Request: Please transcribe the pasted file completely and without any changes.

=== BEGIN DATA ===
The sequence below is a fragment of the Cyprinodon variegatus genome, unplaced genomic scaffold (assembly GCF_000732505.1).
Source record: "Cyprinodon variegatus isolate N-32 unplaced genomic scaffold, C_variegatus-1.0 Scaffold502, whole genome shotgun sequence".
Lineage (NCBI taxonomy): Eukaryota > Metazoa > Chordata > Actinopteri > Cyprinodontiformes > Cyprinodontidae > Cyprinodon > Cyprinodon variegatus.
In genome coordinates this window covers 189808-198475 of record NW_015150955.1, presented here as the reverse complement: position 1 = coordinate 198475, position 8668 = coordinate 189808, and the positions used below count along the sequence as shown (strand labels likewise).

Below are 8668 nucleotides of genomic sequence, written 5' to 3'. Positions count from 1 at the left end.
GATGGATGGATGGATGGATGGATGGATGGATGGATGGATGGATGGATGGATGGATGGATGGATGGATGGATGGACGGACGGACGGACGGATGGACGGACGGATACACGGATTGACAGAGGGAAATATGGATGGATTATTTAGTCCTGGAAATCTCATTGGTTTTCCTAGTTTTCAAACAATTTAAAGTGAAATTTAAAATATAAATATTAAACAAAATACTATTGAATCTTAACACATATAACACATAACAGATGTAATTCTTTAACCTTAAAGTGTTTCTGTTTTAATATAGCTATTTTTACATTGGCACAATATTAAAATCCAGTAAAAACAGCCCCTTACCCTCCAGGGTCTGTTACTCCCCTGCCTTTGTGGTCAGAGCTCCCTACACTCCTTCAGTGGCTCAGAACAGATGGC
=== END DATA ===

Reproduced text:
The sequence below is a fragment of the Cyprinodon variegatus genome, unplaced genomic scaffold (assembly GCF_000732505.1).
Source record: "Cyprinodon variegatus isolate N-32 unplaced genomic scaffold, C_variegatus-1.0 Scaffold502, whole genome shotgun sequence".
Lineage (NCBI taxonomy): Eukaryota > Metazoa > Chordata > Actinopteri > Cyprinodontiformes > Cyprinodontidae > Cyprinodon > Cyprinodon variegatus.
In genome coordinates this window covers 189808-198475 of record NW_015150955.1, presented here as the reverse complement: position 1 = coordinate 198475, position 8668 = coordinate 189808, and the positions used below count along the sequence as shown (strand labels likewise).

Below are 8668 nucleotides of genomic sequence, written 5' to 3'. Positions count from 1 at the left end.
GATGGATGGATGGATGGATGGATGGATGGATGGATGGATGGATGGATGGATGGATGGATGGATGGATGGATGGACGGACGGACGGACGGATGGACGGACGGATACACGGATTGACAGAGGGAAATATGGATGGATTATTTAGTCCTGGAAATCTCATTGGTTTTCCTAGTTTTCAAACAATTTAAAGTGAAATTTAAAATATAAATATTAAACAAAATACTATTGAATCTTAACACATATAACACATAACAGATGTAATTCTTTAACCTTAAAGTGTTTCTGTTTTAATATAGCTATTTTTACATTGGCACAATATTAAAATCCAGTAAAAACAGCCCCTTACCCTCCAGGGTCTGTTACTCCCCTGCCTTTGTGGTCAGAGCTCCCTACACTCCTTCAGTGGCTCAGAACAGATGGC